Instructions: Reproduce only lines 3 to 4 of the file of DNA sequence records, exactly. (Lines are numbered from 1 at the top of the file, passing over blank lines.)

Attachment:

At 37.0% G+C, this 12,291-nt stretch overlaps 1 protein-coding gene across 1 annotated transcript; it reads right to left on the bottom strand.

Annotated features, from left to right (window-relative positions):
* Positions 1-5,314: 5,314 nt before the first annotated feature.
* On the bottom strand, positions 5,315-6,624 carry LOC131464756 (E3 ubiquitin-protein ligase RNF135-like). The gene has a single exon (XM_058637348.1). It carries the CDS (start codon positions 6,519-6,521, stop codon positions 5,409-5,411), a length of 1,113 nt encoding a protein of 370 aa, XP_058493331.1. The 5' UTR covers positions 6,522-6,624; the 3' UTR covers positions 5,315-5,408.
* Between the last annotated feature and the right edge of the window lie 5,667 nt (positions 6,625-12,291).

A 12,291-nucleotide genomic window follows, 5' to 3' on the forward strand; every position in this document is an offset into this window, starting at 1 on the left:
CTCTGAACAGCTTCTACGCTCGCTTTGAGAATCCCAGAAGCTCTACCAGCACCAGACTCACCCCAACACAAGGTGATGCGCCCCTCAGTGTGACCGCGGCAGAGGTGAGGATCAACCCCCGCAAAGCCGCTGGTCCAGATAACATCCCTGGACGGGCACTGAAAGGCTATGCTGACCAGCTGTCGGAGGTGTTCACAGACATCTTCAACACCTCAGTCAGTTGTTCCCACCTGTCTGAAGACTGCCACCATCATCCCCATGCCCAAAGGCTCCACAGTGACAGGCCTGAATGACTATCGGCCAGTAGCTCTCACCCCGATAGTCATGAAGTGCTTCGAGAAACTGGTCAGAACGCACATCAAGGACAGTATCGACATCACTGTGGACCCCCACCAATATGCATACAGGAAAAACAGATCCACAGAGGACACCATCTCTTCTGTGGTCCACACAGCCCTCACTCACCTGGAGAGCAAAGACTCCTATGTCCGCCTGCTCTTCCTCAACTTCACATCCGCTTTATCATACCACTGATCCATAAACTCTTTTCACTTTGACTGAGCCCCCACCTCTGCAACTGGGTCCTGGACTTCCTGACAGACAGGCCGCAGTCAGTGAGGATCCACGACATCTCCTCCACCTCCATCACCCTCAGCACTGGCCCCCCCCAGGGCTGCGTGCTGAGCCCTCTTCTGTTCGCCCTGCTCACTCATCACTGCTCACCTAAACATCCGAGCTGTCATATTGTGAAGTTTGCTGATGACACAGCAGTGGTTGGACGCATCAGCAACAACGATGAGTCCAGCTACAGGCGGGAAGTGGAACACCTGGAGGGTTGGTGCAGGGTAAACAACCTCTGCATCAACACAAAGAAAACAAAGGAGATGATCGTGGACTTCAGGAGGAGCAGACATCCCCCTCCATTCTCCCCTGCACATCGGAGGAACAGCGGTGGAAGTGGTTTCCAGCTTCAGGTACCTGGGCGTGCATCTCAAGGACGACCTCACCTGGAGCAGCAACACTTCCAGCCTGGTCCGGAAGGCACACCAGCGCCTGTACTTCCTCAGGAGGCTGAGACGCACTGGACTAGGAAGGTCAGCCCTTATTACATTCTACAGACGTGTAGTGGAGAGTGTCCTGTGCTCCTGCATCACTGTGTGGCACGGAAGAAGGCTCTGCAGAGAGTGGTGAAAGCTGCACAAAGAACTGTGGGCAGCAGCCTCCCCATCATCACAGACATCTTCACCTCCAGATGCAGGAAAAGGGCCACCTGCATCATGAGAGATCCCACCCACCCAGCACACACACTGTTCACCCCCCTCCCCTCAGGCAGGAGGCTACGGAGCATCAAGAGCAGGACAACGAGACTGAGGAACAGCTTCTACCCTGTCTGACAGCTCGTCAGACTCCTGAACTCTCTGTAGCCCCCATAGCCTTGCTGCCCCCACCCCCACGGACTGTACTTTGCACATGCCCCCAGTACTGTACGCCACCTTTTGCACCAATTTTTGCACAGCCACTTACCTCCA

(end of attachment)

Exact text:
* Positions 1-5,314: 5,314 nt before the first annotated feature.
* On the bottom strand, positions 5,315-6,624 carry LOC131464756 (E3 ubiquitin-protein ligase RNF135-like). The gene has a single exon (XM_058637348.1). It carries the CDS (start codon positions 6,519-6,521, stop codon positions 5,409-5,411), a length of 1,113 nt encoding a protein of 370 aa, XP_058493331.1. The 5' UTR covers positions 6,522-6,624; the 3' UTR covers positions 5,315-5,408.